Best known to us for its variety of exotic sexual positions, the Kama Sutra has as much to offer modern couples as it did their counterparts in ancient India. Kama means pleasure or sensual desire. It is the name of the Indian god that represents sexual nature in man. Sutra is a short book.
Perhaps the most well known of all love manuals, the Kama Sutra was translated from Sanskrit in the mid-1800s by an Englishman named Sir Richard Burton. It shocked Victorian England, and upon Sir Richard's death, his wife burned many of the other books he had translated. Most of them have not been retranslated, and indeed many may be lost to humanity forever.
The Kama Sutra — and anything related to it — continues to be a hot seller. At this writing, a search on Amazon.com for “Kama Sutra” yielded around 7,000 results, ranging from “modern” versions of the Kama Sutra to illustrated guides, videos, and even scented oils.
It is believed that today's known version of the Kama Sutra originated from oral traditions passed down in verse form, and that these verses were written and compiled into one book by a man named Vatsyayana. The Kama Sutra's descriptions of the positions are short and to the point. It's almost as if they were meant to be reminders to the couple, rather than detailed instructions. That fact supports the idea that the sutras were born of an oral tradition and were probably originally taught that way to couples.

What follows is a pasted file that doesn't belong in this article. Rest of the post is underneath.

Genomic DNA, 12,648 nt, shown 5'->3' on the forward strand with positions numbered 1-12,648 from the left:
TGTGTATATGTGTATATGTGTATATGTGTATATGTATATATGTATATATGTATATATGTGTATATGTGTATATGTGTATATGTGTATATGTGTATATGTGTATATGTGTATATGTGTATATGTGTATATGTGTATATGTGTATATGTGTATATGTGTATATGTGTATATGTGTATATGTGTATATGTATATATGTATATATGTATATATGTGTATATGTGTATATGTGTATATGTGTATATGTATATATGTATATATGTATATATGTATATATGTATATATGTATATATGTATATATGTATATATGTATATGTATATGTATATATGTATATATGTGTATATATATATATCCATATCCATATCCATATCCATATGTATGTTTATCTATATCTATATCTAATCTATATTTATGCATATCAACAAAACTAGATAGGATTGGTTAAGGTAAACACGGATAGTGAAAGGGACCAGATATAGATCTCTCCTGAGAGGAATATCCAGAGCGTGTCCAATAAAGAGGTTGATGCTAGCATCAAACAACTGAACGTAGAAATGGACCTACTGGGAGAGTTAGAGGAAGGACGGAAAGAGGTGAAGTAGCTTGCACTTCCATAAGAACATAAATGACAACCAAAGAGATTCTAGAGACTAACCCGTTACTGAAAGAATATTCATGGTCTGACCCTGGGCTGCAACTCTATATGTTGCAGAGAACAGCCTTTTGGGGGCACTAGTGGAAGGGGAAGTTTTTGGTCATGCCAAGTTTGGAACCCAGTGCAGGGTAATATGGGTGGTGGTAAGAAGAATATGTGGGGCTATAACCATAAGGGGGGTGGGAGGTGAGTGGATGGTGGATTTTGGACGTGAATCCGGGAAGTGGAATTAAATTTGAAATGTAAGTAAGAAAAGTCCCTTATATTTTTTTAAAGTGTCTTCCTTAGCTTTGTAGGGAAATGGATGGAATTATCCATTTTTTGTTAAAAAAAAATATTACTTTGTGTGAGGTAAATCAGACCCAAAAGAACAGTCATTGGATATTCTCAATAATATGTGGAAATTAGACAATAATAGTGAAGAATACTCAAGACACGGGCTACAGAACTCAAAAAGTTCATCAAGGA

The Richness of Detail
The variety and depth of information in the book ranges from detailed kissing techniques to seduction and courting suggestions. It explores the idea of biting or scratching your lover to leave your mark on him. Scratching also heightens the sensual feel of the skin during lovemaking. Many different ways of thrusting are mentioned. The positions are named after animals, as this was a prime way of studying man's relationship to the natural world.
The Kama Sutra exquisitely describes the quivering of the vagina that usually precedes orgasm and the shuddering that heralds it. It says that no two women make love alike and that one must be very sensitive to rhythms, sentiments, and moods of the individual woman.
Chapter 9 includes some of the kissing and touching techniques from the Kama Sutra that have been incorporated into a more modern interpretation. The book describes many different techniques to stimulate the clitoris like the ten types of blows that can be used to tap the clitoris with the penis for stimulation. It details the way in which a man might grasp his penis and churn it from side to side in the vagina of his lover. It outlines what areas in the vagina to stimulate and has special names for the sides, top, deeper areas, and the entrance area.
The Kama Sutra also encourages lovers to learn as many of the sixty-four arts as they can, including music, singing, sciences, lovemaking, homemaking, poetry, dance, archery, conversation, sewing, art, games, magic, chemistry, perfumery, and rituals. Refinement and accomplishment were important and were not gender specific.
A Catalog of Aphrodisiacs
In ancient India, the use of aphrodisiacs and their preparation was common and well known to many. Items like datura, honey, ground black pepper, a corpse's winding-sheet, peacock bone, sulfur, pumpkin seed, bamboo shoots, cactus, monkey feces, and ram's testicle were used for enslaving, potency, and endurance.
Some of these ingredients, such as pumpkin seed and datura, are actually well known for their potency-enhancing qualities. However, it may be better for you to stick with some of the more easily procured supplements that are detailed in Chapter 13.